[Penang, Malaysia] Khun On's Thai food stall at Jalan Pasar food court, Ayer Itam Market

This fantastic Thai food stall inside a little food court along Jalan Pasar, Ayer Itam Market, is run by a 70-year-old Thai lady, Chiang Mai-born and long-time Penang resident, Khun On (her full name is Thong Pleaw Ithamma).

Khun On has lived in Penang for over four decades, as her eldest son, who’s Penang-born, is already 42. Her husband’s Hakka, like the majority of Thai-Chinese in Chiangmai are (former Thai Prime Minister, Thaksin Shinawatra, who’s also from Chiang Mai, is of Hakka descent himself).

Khun On’s daily offerings are her tasty 𝗸𝗵𝗮𝗼 𝗸𝗵𝗹𝘂𝗸 𝗸𝗮𝗽𝗶 (Thai: ข้าวคลุกกะปิ), rice fried with ‘𝘬𝘢𝘱𝘪’ (fermented shrimp paste, akin to belacan) and a moist, flavoursome 𝗸𝗲𝗿𝗮𝗯𝘂 𝗯𝗲𝗲 𝗵𝗼𝗼𝗻 (rice noodle salad), one of the best I’d ever had. It came with a scattering of Sakura ebi, a less-salty version of “hae bee” (dried shrimps).

Khao khluk kapi - steamed rice fried in kapi/Thai fermented shrimp paste), garnished with crisp-fried anchovies, soy-braised minced pork, strips of egg omelette, finely-sliced purple onions, and julienned raw mango. It’s very tasty.

Kerabu bee hoon - this is a Penang-Nyonya dish which has strong Siamese influences: rice vermicelli, tossed in a blended chili-lemongrass-lime juice dressing, with beansprouts, finely-sliced shallots & kaffir lime leaves, topped with a scattering of crisp Sakura ebi. I was never a fan of this dish, as I often found it to be too dry, but this version was both moist and very flavoursome indeed.

Khun On’s cooking has assimilated Penang flavours and adjusted to suit the local palate.

On Fridays, Khun On offers 𝗸𝗵𝗮𝗼 𝗸𝗮 𝗺𝗼𝗼 (Thai: ข้าวขาหมู) – slow-braised pig’s trotters, served on rice. I was told to come early – she opens her stall at 4.30am each day, as she caters to the market vendors who come for breakfast before opening their market stalls.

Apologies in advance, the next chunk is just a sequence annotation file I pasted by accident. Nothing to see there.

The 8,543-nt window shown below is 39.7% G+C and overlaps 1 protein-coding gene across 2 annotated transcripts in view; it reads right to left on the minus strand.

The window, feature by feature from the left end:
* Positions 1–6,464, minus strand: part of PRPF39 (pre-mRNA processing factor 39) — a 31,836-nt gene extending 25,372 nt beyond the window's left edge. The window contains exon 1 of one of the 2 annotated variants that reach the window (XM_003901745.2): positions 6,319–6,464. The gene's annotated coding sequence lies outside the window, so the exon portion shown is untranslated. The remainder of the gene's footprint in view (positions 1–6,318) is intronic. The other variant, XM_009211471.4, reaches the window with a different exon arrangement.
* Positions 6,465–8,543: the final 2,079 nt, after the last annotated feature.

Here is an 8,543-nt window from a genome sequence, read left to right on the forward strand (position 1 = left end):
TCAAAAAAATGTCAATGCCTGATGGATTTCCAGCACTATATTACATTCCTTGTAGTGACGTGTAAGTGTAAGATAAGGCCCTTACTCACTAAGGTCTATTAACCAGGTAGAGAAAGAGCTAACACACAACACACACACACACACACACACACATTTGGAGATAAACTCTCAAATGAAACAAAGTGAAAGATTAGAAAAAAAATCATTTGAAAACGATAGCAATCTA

“You come at this time, and it’ll be all sold out”, she said. I looked at my watch: it was only 8.30am! “You come early next Friday-na, I keep some for you”, she quipped her reminder.

On Saturdays, like today, Khun On’s daily special is her 𝗸𝗵𝗮𝗼 𝗺𝘂𝗻 𝗴𝗮𝗶 (Thai: ข้าวมันไก่สูตรง่าย), where she served carefully poached chicken atop moist, very flavoursome chicken rice. I asked for chicken livers - for me, a must-have where chicken rice is concerned. She then topped the dish with a handful of green scallions.
Her green chili dip on the side was marvelous - a blend of green chilis, minced garlic & ginger, and lime juice. It’s one of the best chicken rice you’d ever find anywhere.

On Sunday, Khun On offers 𝗼𝗿𝗵 𝗽𝘂𝗶 (steamed yam rice). I might drop by one of these Sundays to check it out.

I rarely find a simple, little stall which offers different dishes which are all so big on flavours. Pretty sure the Ayer Itam market vendors, which made up the bulk of her clientele, are all in on this secret.

Khun On’s 𝗧𝗵𝗮𝗶 𝗙𝗼𝗼𝗱 stall opens daily from 4.30am, and normally closes as soon as she finished all her food, usually around 10.30am.


Sounds absolutely lovely.


@Harters John, would you believe it - the khao kluk kapi costed only MYR3 (£0.53/US$0.71) and kerabu bee hoon (rice vermicelli salad) was MYR1.50 (£0.26/US$0.35)!

Her prices are incredible even by Penang standards! I guess since the bulk of her clientele are market vendors, and she probably got all her raw ingredients from them at near cost prices anyway, she simply reciprocated.

I mean, this is a stall that opens for business at 4 am in the morning! She feeds the market vendors before they open their own stalls. And she packs up and goes home by 10.30am on most days.